This Week in Church: Guilt, Music, Memory, and Imagination

Welcome to the series wherein I share my take-aways from church. The things that, I think, are beneficial to all of us to know or think about, whether or not we believe in any church-related things.

I think that church can teach things that are beneficial to everyone, whether or not we believe in church-related things.

This week in church we talked about guilt.

The conversation was about the difference between guilt and an invitation to change course, which could also be called redemption. This reminds me of Brené Brown's definitions of guilt and shame (which I fully subscribe to), guilt being a useful emotion that tells us we did something that we don't like and helps us change our behaviour and shame being an unhelpful emotion that makes us think that we didn't just do something bad, that we are bad.

So in the church conversation, guilt would be Brené's shame and an invitation to redemption is Brené's guilt. (That's not confusing at all, right?)

The question remains: what is the difference? Is it in how it's delivered or how you receive it? If someone shows you a way you have done wrong, what makes it heavy with guilt at one turn and what makes it into an invitation for change at another? Do you have to feel bad to want to change?

This week in church we talked about playing the music.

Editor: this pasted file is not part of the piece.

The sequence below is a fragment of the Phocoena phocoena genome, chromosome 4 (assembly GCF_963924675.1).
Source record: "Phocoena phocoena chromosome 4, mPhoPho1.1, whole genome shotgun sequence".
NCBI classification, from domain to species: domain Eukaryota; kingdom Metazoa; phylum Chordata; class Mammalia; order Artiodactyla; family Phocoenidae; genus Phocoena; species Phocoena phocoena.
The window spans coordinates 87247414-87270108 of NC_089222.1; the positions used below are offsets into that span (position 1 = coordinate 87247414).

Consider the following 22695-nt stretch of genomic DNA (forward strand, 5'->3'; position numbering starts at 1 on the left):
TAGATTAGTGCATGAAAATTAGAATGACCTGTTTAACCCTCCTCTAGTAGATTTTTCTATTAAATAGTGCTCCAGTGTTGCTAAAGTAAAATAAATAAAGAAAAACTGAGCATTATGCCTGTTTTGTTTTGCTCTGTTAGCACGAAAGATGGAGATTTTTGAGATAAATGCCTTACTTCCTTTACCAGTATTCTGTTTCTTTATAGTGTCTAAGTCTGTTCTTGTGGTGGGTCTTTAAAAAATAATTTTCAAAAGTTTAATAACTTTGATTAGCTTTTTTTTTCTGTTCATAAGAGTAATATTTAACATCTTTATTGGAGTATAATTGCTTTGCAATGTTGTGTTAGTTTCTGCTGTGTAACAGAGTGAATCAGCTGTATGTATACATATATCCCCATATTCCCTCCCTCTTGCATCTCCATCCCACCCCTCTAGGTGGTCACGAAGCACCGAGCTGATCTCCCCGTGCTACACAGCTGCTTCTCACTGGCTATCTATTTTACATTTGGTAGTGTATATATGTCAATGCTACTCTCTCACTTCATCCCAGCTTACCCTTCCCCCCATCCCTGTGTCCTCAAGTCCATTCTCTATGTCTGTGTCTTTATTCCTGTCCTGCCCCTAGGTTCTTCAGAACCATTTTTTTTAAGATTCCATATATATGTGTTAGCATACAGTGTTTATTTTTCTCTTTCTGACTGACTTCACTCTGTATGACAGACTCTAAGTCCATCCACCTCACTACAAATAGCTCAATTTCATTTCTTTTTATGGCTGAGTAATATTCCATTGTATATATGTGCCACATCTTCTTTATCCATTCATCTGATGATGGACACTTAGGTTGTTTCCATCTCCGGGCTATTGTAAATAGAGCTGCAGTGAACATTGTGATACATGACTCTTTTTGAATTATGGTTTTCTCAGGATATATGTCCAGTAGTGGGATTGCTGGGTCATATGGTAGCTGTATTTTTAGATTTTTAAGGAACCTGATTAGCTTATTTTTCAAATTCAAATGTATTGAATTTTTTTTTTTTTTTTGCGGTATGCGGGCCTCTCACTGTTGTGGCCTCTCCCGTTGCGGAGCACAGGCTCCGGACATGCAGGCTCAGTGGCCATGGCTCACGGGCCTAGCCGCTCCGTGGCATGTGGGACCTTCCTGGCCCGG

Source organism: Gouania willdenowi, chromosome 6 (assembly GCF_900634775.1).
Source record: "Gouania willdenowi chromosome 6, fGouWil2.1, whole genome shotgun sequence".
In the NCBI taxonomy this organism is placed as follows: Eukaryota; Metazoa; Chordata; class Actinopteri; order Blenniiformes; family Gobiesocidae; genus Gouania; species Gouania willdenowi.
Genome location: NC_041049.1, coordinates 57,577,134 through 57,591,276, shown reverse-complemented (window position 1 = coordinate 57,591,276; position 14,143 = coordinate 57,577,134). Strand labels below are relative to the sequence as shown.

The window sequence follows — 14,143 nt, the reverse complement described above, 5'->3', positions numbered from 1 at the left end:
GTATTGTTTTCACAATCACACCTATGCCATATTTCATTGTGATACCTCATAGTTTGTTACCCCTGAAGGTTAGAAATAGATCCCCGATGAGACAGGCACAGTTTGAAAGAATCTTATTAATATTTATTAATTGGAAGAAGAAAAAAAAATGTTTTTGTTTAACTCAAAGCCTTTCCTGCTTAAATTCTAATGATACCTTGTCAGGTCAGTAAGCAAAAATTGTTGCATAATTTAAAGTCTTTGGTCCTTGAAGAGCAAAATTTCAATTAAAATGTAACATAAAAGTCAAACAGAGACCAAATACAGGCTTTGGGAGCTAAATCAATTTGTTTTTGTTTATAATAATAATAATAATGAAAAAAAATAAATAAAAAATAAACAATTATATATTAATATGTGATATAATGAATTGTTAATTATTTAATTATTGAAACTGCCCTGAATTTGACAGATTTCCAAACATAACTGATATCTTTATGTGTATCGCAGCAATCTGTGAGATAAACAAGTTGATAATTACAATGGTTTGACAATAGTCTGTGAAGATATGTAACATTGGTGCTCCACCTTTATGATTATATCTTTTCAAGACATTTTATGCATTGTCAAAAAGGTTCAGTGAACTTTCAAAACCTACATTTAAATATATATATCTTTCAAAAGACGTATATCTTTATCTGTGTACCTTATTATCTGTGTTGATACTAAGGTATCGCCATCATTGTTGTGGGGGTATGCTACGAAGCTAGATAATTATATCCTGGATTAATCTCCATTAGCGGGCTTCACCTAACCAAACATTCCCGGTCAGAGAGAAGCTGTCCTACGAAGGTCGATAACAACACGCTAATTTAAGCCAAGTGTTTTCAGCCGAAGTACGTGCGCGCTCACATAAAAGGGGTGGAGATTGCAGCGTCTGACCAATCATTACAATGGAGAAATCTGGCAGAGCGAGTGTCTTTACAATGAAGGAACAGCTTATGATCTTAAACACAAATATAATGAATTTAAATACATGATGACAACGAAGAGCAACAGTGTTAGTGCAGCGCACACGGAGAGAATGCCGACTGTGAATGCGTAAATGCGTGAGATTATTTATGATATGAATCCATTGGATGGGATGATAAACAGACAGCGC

I was very excited to learn that Beck released an album at one point called Song Reader, where the album was just sheet music. To hear the music, you had to play the music.

This was used as an explanation for the early church's focus on action: they lived in fellowship with each other, sharing everything, praying, and reading scripture. Membership wasn't about checking off a list of philosophical beliefs, it was about doing things together.

This also reminds me of the fact that many spiritual practices rely on action, not thought. You can think about what it might be like to walk a labyrinth, for example, but the point is just to do it and pay attention to what happens in your heart, mind, spirit, and body.

This week in church we talked about memory and imagination.

We need to be rooted in the memory of our past, where we came from, and the history of whatever movements we have stepped into, while also looking forward and imagining a future with hope.

There are practices that can help with this.

Practices that might help drop anchors to the past include speaking with elders, reading books that were written a long time ago, and practicing ancient prayers or ceremonies. (You have to do them to experience them!)

Practices that might help look forward and open you up to new things include practicing newer prayers and ceremonies, reading newer books, and talking to young people.

What might help you feel grounded in your past and open to your future?

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